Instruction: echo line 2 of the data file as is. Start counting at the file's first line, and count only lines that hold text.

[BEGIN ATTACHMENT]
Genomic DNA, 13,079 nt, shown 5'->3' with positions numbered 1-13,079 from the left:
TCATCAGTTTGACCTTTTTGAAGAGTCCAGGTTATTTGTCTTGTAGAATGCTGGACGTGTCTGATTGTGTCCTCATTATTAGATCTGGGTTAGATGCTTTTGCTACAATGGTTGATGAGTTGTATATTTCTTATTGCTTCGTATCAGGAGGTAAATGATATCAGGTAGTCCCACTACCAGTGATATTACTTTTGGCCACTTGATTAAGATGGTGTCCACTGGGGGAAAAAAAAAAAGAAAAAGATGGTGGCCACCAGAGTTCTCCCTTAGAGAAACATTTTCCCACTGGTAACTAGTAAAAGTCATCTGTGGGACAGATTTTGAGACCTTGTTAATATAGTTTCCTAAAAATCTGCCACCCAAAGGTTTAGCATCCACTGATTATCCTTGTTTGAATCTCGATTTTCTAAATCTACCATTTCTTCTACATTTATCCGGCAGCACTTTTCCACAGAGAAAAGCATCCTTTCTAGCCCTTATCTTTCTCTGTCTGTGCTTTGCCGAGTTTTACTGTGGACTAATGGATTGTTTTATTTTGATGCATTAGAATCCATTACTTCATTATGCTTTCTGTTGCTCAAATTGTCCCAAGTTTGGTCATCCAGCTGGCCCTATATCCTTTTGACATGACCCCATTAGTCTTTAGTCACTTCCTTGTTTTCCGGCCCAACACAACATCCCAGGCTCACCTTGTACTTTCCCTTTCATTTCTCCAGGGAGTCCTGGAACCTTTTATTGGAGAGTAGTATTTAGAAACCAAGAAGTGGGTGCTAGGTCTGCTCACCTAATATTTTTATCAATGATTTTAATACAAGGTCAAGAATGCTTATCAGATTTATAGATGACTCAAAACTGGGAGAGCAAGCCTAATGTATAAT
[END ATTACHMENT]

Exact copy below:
TCATCAGTTTGACCTTTTTGAAGAGTCCAGGTTATTTGTCTTGTAGAATGCTGGACGTGTCTGATTGTGTCCTCATTATTAGATCTGGGTTAGATGCTTTTGCTACAATGGTTGATGAGTTGTATATTTCTTATTGCTTCGTATCAGGAGGTAAATGATATCAGGTAGTCCCACTACCAGTGATATTACTTTTGGCCACTTGATTAAGATGGTGTCCACTGGGGGAAAAAAAAAAAGAAAAAGATGGTGGCCACCAGAGTTCTCCCTTAGAGAAACATTTTCCCACTGGTAACTAGTAAAAGTCATCTGTGGGACAGATTTTGAGACCTTGTTAATATAGTTTCCTAAAAATCTGCCACCCAAAGGTTTAGCATCCACTGATTATCCTTGTTTGAATCTCGATTTTCTAAATCTACCATTTCTTCTACATTTATCCGGCAGCACTTTTCCACAGAGAAAAGCATCCTTTCTAGCCCTTATCTTTCTCTGTCTGTGCTTTGCCGAGTTTTACTGTGGACTAATGGATTGTTTTATTTTGATGCATTAGAATCCATTACTTCATTATGCTTTCTGTTGCTCAAATTGTCCCAAGTTTGGTCATCCAGCTGGCCCTATATCCTTTTGACATGACCCCATTAGTCTTTAGTCACTTCCTTGTTTTCCGGCCCAACACAACATCCCAGGCTCACCTTGTACTTTCCCTTTCATTTCTCCAGGGAGTCCTGGAACCTTTTATTGGAGAGTAGTATTTAGAAACCAAGAAGTGGGTGCTAGGTCTGCTCACCTAATATTTTTATCAATGATTTTAATACAAGGTCAAGAATGCTTATCAGATTTATAGATGACTCAAAACTGGGAGAGCAAGCCTAATGTATAAT